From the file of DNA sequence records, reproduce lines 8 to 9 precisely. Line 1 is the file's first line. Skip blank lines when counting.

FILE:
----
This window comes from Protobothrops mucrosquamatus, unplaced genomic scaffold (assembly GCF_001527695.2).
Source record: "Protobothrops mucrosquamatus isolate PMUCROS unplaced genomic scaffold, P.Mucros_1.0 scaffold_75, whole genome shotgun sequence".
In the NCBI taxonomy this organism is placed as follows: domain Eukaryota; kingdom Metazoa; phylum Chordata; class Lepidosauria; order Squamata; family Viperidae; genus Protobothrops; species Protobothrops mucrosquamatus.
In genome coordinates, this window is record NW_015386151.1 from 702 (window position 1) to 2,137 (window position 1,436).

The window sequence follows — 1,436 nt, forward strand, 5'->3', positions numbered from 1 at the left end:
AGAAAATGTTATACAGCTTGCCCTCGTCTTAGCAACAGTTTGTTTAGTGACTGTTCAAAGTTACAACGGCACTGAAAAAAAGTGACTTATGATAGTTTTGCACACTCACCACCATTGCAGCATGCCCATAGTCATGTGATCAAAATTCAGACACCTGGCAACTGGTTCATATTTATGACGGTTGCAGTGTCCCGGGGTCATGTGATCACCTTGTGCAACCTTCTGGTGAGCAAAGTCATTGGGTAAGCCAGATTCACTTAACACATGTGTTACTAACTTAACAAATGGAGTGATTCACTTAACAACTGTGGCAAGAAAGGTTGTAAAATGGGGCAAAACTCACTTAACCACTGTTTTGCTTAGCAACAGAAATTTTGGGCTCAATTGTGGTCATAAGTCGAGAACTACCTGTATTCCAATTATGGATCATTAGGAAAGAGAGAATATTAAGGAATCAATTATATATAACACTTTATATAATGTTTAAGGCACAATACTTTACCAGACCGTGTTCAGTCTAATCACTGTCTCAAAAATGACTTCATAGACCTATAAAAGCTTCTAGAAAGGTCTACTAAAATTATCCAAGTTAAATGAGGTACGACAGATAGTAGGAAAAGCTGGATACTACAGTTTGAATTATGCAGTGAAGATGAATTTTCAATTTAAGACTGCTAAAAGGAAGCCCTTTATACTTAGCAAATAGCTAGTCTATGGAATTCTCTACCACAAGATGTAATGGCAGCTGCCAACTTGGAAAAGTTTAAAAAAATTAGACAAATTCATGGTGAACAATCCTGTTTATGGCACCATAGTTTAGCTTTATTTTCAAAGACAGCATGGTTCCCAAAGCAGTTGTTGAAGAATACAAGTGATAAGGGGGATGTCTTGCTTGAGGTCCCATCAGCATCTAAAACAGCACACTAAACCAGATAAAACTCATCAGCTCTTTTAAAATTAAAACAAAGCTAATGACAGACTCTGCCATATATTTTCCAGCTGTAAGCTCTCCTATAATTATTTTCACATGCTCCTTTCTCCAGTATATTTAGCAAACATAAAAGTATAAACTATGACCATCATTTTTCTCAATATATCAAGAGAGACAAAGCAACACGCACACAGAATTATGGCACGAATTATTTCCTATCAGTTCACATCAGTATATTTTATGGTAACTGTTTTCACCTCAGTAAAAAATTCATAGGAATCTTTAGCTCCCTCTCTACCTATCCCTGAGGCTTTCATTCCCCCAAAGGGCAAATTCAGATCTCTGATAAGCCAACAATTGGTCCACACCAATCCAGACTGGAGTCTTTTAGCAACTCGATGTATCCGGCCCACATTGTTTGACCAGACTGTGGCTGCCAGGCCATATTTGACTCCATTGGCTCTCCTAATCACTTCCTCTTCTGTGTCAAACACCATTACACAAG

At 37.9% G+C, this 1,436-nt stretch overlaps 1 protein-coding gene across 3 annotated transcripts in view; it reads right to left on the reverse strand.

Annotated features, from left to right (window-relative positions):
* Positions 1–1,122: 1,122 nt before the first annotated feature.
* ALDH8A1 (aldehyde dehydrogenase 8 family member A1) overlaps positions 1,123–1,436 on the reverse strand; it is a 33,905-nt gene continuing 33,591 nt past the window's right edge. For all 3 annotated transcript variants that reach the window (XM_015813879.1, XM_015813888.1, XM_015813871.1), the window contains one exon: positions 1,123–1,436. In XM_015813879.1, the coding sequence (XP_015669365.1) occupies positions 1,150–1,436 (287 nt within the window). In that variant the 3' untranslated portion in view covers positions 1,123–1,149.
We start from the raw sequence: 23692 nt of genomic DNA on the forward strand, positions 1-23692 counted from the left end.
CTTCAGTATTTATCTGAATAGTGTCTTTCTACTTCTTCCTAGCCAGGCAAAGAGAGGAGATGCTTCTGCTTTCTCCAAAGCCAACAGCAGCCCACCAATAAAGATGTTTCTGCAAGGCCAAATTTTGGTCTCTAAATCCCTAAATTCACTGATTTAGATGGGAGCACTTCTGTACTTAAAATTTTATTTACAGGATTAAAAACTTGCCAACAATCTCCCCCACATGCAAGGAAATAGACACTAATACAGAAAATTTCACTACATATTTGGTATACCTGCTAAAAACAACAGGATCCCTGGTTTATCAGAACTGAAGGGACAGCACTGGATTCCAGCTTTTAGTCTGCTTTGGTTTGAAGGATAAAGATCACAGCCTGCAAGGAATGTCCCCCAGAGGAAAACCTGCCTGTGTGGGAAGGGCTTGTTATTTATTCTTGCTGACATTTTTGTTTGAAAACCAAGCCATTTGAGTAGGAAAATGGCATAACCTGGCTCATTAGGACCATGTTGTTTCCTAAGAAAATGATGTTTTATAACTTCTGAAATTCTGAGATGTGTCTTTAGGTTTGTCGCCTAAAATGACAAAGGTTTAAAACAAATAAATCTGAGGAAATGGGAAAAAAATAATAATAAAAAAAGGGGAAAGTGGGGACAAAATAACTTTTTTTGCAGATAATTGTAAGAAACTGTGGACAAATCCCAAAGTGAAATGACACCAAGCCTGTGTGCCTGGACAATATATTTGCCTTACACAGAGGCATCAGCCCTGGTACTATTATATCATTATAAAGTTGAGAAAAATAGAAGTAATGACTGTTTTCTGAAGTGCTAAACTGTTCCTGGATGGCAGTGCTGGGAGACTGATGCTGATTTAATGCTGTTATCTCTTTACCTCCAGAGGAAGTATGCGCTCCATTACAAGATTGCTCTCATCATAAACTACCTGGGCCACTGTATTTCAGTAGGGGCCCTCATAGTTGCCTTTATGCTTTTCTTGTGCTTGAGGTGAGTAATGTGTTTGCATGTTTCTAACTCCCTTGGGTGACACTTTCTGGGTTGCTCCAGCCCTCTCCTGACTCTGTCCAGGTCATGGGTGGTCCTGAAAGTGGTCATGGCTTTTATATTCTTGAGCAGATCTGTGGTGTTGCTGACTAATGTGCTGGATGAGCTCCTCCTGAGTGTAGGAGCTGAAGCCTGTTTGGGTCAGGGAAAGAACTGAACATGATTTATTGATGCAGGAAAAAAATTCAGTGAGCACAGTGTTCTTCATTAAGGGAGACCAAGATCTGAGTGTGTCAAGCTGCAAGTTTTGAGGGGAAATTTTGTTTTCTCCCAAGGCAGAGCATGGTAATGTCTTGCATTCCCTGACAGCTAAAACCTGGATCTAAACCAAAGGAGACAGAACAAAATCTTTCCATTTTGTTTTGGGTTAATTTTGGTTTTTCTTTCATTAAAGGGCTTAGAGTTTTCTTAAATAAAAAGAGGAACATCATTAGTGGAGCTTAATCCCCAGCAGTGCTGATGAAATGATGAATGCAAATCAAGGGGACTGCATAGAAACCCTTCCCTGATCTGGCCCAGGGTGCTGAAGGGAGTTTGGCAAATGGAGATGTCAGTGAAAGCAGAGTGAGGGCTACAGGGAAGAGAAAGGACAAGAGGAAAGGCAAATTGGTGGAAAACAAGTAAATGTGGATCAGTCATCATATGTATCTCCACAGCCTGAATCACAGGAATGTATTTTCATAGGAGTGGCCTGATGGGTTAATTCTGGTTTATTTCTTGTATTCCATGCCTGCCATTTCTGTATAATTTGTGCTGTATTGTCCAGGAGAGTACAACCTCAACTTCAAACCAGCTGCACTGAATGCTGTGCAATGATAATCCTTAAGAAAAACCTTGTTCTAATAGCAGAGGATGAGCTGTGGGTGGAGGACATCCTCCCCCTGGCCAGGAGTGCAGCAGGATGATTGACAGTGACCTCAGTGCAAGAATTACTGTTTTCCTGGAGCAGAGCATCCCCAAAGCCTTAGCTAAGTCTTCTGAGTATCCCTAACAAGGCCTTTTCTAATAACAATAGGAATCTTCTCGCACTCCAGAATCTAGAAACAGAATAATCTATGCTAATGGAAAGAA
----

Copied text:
Annotated features, from left to right (window-relative positions):
* Positions 1–1,122: 1,122 nt before the first annotated feature.